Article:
Among the benefits are significantly reducing the workload on individual system owners, providing more customized security and privacy solutions, and lowering the overall cost of system development and protection.
NIST RMF 2.0 — Preparation is Key
The addition of the “prepare step” is one of the key changes to the RMF 2.0 draft. The purpose of the Prepare step is to carry out essential activities at the organization, mission and business process, and information system levels of the enterprise to help prepare the organization to manage its security and privacy risks using the Risk Management Framework.
According to RMF 2.0, the primary objectives for institutionalizing organization-level and system-level preparation are:
- To facilitate better communication between senior leaders and executives at the organization and mission and business process levels and system owners on the front lines of execution and operation.
- To facilitate organization-wide identification of common controls and the development of organization-wide tailored control baselines, to reduce the workload on individual system owners and the cost of system development and asset protection.
- To reduce the complexity of the information technology (IT) and operations technology (OT) infrastructure using Enterprise Architecture concepts and models to consolidate, optimize, and standardize organizational systems, applications, and services.
- To identify, prioritize, and focus resources on the organization’s high-value assets and high- impact systems that require increased levels of protection—taking steps commensurate with the risk to such assets.
- Recognizing that organizational preparation for RMF execution may vary from organization to organization, achieving the objectives outlined above can reduce the IT footprint and attack surface of organizations, promote IT modernization objectives, conserve security resources, prioritize security activities to focus protection strategies on the most critical assets and systems, and promote privacy protections for individuals.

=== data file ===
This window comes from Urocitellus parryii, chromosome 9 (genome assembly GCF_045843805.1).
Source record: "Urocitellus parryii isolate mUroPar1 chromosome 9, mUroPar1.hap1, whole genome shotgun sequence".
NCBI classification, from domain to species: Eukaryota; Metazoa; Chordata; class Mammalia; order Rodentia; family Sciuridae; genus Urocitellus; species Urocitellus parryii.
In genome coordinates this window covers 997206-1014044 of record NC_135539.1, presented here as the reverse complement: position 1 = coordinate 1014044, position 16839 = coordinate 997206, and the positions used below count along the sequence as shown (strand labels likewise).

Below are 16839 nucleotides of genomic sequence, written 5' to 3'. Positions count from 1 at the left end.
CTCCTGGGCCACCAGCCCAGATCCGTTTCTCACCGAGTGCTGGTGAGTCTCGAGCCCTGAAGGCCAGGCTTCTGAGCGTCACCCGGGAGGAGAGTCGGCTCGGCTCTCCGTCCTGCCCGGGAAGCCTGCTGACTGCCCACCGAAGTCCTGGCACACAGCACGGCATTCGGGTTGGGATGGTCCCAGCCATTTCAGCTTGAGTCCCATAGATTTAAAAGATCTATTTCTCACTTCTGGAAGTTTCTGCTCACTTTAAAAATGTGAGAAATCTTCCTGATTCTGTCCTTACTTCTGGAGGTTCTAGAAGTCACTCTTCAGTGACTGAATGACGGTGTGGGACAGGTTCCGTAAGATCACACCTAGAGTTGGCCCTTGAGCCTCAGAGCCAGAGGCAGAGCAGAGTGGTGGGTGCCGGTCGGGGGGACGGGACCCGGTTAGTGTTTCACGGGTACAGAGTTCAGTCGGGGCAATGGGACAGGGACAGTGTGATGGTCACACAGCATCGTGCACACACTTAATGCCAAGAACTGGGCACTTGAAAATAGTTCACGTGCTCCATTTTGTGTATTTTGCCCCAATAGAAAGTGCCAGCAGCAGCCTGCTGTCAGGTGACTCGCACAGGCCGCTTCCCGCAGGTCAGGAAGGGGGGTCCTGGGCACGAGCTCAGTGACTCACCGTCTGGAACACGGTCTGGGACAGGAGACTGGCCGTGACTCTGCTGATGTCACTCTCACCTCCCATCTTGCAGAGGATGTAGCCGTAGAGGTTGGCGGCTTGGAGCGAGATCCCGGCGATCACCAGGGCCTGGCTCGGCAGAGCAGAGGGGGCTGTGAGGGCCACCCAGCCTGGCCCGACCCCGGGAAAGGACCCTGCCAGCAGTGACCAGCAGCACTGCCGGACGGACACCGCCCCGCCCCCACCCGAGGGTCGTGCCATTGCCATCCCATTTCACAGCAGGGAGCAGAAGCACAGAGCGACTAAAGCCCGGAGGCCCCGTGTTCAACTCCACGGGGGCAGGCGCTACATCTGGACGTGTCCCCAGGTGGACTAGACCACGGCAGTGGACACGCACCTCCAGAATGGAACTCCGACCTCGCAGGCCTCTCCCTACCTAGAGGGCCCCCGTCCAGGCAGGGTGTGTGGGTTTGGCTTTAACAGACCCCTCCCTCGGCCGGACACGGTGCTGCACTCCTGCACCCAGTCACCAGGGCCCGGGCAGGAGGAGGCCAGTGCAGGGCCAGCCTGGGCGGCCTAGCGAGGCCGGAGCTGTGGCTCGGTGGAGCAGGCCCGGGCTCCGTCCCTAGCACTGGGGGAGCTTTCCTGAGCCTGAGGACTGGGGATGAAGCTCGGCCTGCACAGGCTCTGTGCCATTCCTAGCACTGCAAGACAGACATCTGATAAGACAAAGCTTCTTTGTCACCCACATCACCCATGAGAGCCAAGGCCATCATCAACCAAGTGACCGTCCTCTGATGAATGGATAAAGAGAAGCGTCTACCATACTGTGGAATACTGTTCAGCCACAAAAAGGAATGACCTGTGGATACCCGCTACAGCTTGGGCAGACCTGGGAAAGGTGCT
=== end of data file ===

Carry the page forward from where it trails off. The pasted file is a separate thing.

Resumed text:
7 Tasks for Optimal Preparation
NIST’s RMF 2.0 recommends these seven tasks to prepare for a stronger information security and privacy infrastructure:
Task 1 — Identify and assign individuals to specific roles associated with security and privacy risk management
Task 2 — Establish a risk management strategy for the organization that includes a determination of risk tolerance.
Task 3 — Assess organization-wide security and privacy risk and update the results on an ongoing basis.
Task 4 — Establish, document, and publish organization-wide tailored control baselines and/or profiles.
Task 5 — Identify, document, and publish organization-wide common controls that are available for inheritance by organizational systems.
Task 6 — Prioritize organizational systems with the same impact level.
Task 7 — Develop and implement an organization-wide strategy for continuously monitoring control effectiveness.
RMF 2.0’s security and privacy guideline recommendations will help organizations facilitate the development of stronger, more robust security and privacy programs by strengthening their foundational security and privacy programs, achieving greater efficiencies in control implementation, promoting greater collaboration of security and privacy professionals, and providing an appropriate level of security and privacy protection for systems and individuals.
In this way, companies will take significant strides forward in their ever-expanding job of maintaining the information security and privacy of the data that flows through their businesses as the digital revolution continues its uncontrolled expansion.
TrustArc has a team of privacy experts who help design our privacy platform and solutions to incorporate best practices and standards from many laws, frameworks, and privacy & security guidelines. Our partner program, TrustArcConnect, provides a great opportunity to capitalize on the GDPR ‘enforcement’ era by selling the TrustArc privacy platform.
If you are interested in becoming a partner, contact us for more information.